Moving Swiftly

31 Aug 2015

Last year, Apple revealed Swift, the future of software development on their platforms. Next Wednesday they’re expected to officially release Swift 2 as part of Xcode 7 GM. In just a year, everything has changed. We went from writing our apps in an object-oriented flavour of C, to writing almost exclusively Swift. I’m personally writing more code than I have in years, in part because it’s just fun.

Now, to be clear, writing Swift 1.0 was not fun. It was novel, it was at times exciting, but it was not fun. The compiler would crash, the syntax highlighter would crash, the IDE would crash. The running app would surprisingly not crash, but that was pretty much the only non-crashing thing in the vicinity of any Swift 1.0 developer’s desk. I think this caused a bit of bad blood, and a number of folks who tested the Swift waters early promptly returned to the Objective-C they knew and loved.

While that was happening, Steamclock dug in. We started building internal tools with Swift last June. That October, we decided to start giving clients the option of going for Swift for new app builds. It seemed optimistic, but we were excited to level up our Swift experience and give new projects a leg up on the future. The results were blow-away: of roughly a dozen clients, only one opted for Objective-C. Swift became our default programming language almost overnight.

Now, as the language is hitting its stride, we’re more productive, we’re seeing fewer issues in the field, and our clients are happy to be ahead of the curve. Almost as importantly, it’s fun - it sure makes recruiting easier when you’re hiring people to write Stack Overflow’s “most loved” language. (By the way, if you’re a Vancouver mobile developer who’d like to come write Swift at Steamclock, we’re hiring.)

Trouble

That’s not to say that the Swift transition didn’t cause some pain. For example, the explicit lack of source compatibility between versions is pants-on-head insane. At least, that’s what people say when they hear the term “no source compatibility between versions.”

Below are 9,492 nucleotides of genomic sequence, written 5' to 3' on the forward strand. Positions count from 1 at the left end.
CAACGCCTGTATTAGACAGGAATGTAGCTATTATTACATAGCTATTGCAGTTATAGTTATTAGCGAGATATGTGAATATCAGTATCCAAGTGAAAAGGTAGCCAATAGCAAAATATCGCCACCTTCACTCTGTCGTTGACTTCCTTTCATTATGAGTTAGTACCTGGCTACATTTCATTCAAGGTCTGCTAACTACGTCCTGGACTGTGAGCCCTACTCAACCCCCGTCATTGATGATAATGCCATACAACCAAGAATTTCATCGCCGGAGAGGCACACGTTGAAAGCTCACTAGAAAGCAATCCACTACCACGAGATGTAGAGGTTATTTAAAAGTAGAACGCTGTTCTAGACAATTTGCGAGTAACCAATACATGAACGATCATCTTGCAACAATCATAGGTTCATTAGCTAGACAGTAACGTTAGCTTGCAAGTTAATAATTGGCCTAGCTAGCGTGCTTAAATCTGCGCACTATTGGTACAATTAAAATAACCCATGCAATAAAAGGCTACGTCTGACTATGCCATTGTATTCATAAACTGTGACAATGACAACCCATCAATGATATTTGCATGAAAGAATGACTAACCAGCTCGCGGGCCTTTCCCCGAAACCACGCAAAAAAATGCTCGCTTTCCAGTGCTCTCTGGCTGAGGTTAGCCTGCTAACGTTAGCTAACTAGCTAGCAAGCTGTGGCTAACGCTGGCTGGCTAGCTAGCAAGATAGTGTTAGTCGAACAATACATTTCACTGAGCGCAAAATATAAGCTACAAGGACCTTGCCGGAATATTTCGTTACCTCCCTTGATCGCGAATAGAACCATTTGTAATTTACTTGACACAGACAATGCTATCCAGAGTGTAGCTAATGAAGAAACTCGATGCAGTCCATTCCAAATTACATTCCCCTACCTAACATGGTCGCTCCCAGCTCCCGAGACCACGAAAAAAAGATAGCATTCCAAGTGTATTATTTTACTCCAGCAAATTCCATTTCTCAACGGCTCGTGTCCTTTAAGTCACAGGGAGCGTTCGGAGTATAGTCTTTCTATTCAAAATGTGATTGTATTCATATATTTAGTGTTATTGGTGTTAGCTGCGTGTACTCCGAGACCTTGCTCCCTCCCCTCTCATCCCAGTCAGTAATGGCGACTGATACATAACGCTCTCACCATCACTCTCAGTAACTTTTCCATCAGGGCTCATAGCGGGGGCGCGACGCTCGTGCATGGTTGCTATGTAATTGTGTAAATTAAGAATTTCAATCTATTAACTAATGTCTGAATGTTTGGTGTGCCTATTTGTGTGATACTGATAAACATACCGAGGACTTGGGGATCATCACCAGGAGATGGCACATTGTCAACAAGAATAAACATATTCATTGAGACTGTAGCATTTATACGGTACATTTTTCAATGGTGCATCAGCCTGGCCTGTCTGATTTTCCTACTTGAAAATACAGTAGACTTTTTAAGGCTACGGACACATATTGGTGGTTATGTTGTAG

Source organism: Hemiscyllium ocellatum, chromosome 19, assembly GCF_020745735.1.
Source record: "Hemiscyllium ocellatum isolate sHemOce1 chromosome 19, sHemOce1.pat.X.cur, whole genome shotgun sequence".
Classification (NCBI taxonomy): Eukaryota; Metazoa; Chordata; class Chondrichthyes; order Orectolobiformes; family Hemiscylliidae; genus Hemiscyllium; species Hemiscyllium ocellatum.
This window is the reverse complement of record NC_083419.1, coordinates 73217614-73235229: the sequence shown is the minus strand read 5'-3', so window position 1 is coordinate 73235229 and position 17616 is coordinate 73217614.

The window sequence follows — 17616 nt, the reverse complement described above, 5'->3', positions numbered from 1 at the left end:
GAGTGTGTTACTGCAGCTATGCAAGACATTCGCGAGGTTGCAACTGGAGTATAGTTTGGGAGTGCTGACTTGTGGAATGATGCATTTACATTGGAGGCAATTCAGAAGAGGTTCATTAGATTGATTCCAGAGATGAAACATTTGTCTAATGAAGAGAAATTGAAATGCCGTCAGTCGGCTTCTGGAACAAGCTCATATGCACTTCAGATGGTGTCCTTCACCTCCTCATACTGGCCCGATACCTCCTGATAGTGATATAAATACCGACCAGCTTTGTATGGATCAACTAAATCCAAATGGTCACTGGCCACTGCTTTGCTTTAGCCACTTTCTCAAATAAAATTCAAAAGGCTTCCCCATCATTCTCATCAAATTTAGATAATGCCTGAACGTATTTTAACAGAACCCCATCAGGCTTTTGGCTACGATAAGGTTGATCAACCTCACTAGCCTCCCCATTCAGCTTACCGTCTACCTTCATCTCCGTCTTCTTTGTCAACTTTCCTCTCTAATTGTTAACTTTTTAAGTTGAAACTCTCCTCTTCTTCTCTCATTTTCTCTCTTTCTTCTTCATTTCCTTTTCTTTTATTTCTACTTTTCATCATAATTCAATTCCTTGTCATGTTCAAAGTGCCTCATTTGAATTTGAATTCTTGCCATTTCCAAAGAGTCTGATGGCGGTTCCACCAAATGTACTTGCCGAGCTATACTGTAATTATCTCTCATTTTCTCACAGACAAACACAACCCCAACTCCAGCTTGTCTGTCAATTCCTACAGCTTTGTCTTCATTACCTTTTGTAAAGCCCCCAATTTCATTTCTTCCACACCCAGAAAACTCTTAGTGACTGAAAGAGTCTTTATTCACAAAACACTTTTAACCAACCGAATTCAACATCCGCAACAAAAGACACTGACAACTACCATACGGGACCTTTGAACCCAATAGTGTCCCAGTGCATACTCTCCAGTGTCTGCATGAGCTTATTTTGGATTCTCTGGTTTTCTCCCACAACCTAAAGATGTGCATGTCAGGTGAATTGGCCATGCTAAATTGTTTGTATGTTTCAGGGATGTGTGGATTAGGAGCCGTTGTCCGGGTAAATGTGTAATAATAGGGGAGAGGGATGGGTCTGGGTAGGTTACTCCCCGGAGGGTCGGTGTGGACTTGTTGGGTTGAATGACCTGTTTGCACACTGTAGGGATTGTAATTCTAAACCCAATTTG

In practice it’s not quite so bad. Lack of source compatibility means that each time a new version of Swift is released, you need to block out an hour to a day to migrate your code to it, after which point it will no longer run on the old version of Swift. In the common case that you’re not distributing your code that’s not so bad, but when you start dealing with Swift-based CocoaPods, it gets messy.

The bigger issue is that Swift versions are tied to Xcode versions, and Xcode versions are tied to iOS versions. So, if you want to debug your Swift app on an iOS 9 device, you need to use Xcode 7 beta, which only compiles Swift 2, which means you need to port your app to Swift 2 to debug it on iOS 9. Meanwhile, even this late in the game, you still can’t send betas to customers or reviewers from Xcode 7 beta, which means you can’t beta test Swift 2 apps, which means Testflight and Swift don’t go well together.

It’s clear they’re going to improve this little mess, though it’s unclear exactly when or how. Either Swift needs to start locking down some source compatibility, or Xcode and Swift need to be more decoupled. Either way, Testflight definitely needs to support external beta testing with beta versions of Xcode, because srsly.

All that said, we’ve successfully worked around it, mostly by relying less on Testflight and by avoiding the Xcode betas for projects that might need to be distributed to the App Store any time soon. It’s not ideal, but this dance been a worthwhile tradeoff for the benefits Swift gives us. It seems like the language is in a good enough place that future versions should require substantially less thrash, but are we out of the woods yet? It’s a bit hard to tell.